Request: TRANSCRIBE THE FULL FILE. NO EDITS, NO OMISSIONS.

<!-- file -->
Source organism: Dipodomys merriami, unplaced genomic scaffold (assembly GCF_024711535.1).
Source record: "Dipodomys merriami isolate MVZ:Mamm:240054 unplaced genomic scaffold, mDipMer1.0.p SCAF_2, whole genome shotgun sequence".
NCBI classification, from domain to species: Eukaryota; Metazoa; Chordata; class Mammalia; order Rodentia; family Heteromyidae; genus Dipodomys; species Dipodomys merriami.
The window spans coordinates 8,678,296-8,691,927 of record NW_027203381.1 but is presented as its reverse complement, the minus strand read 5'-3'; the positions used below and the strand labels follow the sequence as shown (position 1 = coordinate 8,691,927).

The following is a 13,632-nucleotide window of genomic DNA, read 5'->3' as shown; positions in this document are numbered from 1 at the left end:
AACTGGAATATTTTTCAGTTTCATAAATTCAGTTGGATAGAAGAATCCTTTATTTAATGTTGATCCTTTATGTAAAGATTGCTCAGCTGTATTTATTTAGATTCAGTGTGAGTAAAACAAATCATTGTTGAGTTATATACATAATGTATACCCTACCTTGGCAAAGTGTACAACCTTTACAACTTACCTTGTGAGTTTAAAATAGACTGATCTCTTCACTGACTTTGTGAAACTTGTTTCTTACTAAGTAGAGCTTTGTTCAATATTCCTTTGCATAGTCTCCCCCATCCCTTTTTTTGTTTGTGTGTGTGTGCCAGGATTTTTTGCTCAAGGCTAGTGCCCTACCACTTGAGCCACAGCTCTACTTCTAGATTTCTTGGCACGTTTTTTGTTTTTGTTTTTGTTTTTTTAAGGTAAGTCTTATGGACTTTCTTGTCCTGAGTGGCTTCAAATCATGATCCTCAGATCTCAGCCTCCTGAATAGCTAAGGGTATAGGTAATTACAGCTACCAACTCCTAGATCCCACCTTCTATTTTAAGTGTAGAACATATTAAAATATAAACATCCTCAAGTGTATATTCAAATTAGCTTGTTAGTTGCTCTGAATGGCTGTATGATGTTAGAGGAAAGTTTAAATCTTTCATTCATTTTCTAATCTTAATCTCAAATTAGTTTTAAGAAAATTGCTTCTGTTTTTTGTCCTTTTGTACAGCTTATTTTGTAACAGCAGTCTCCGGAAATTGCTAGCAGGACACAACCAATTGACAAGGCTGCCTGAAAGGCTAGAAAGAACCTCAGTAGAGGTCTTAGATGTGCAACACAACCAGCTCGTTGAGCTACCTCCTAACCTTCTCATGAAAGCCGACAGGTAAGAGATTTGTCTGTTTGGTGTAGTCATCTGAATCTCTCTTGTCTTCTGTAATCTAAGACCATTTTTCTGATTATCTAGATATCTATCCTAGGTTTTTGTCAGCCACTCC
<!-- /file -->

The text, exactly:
Source organism: Dipodomys merriami, unplaced genomic scaffold (assembly GCF_024711535.1).
Source record: "Dipodomys merriami isolate MVZ:Mamm:240054 unplaced genomic scaffold, mDipMer1.0.p SCAF_2, whole genome shotgun sequence".
NCBI classification, from domain to species: Eukaryota; Metazoa; Chordata; class Mammalia; order Rodentia; family Heteromyidae; genus Dipodomys; species Dipodomys merriami.
The window spans coordinates 8,678,296-8,691,927 of record NW_027203381.1 but is presented as its reverse complement, the minus strand read 5'-3'; the positions used below and the strand labels follow the sequence as shown (position 1 = coordinate 8,691,927).

The following is a 13,632-nucleotide window of genomic DNA, read 5'->3' as shown; positions in this document are numbered from 1 at the left end:
AACTGGAATATTTTTCAGTTTCATAAATTCAGTTGGATAGAAGAATCCTTTATTTAATGTTGATCCTTTATGTAAAGATTGCTCAGCTGTATTTATTTAGATTCAGTGTGAGTAAAACAAATCATTGTTGAGTTATATACATAATGTATACCCTACCTTGGCAAAGTGTACAACCTTTACAACTTACCTTGTGAGTTTAAAATAGACTGATCTCTTCACTGACTTTGTGAAACTTGTTTCTTACTAAGTAGAGCTTTGTTCAATATTCCTTTGCATAGTCTCCCCCATCCCTTTTTTTGTTTGTGTGTGTGTGCCAGGATTTTTTGCTCAAGGCTAGTGCCCTACCACTTGAGCCACAGCTCTACTTCTAGATTTCTTGGCACGTTTTTTGTTTTTGTTTTTGTTTTTTTAAGGTAAGTCTTATGGACTTTCTTGTCCTGAGTGGCTTCAAATCATGATCCTCAGATCTCAGCCTCCTGAATAGCTAAGGGTATAGGTAATTACAGCTACCAACTCCTAGATCCCACCTTCTATTTTAAGTGTAGAACATATTAAAATATAAACATCCTCAAGTGTATATTCAAATTAGCTTGTTAGTTGCTCTGAATGGCTGTATGATGTTAGAGGAAAGTTTAAATCTTTCATTCATTTTCTAATCTTAATCTCAAATTAGTTTTAAGAAAATTGCTTCTGTTTTTTGTCCTTTTGTACAGCTTATTTTGTAACAGCAGTCTCCGGAAATTGCTAGCAGGACACAACCAATTGACAAGGCTGCCTGAAAGGCTAGAAAGAACCTCAGTAGAGGTCTTAGATGTGCAACACAACCAGCTCGTTGAGCTACCTCCTAACCTTCTCATGAAAGCCGACAGGTAAGAGATTTGTCTGTTTGGTGTAGTCATCTGAATCTCTCTTGTCTTCTGTAATCTAAGACCATTTTTCTGATTATCTAGATATCTATCCTAGGTTTTTGTCAGCCACTCC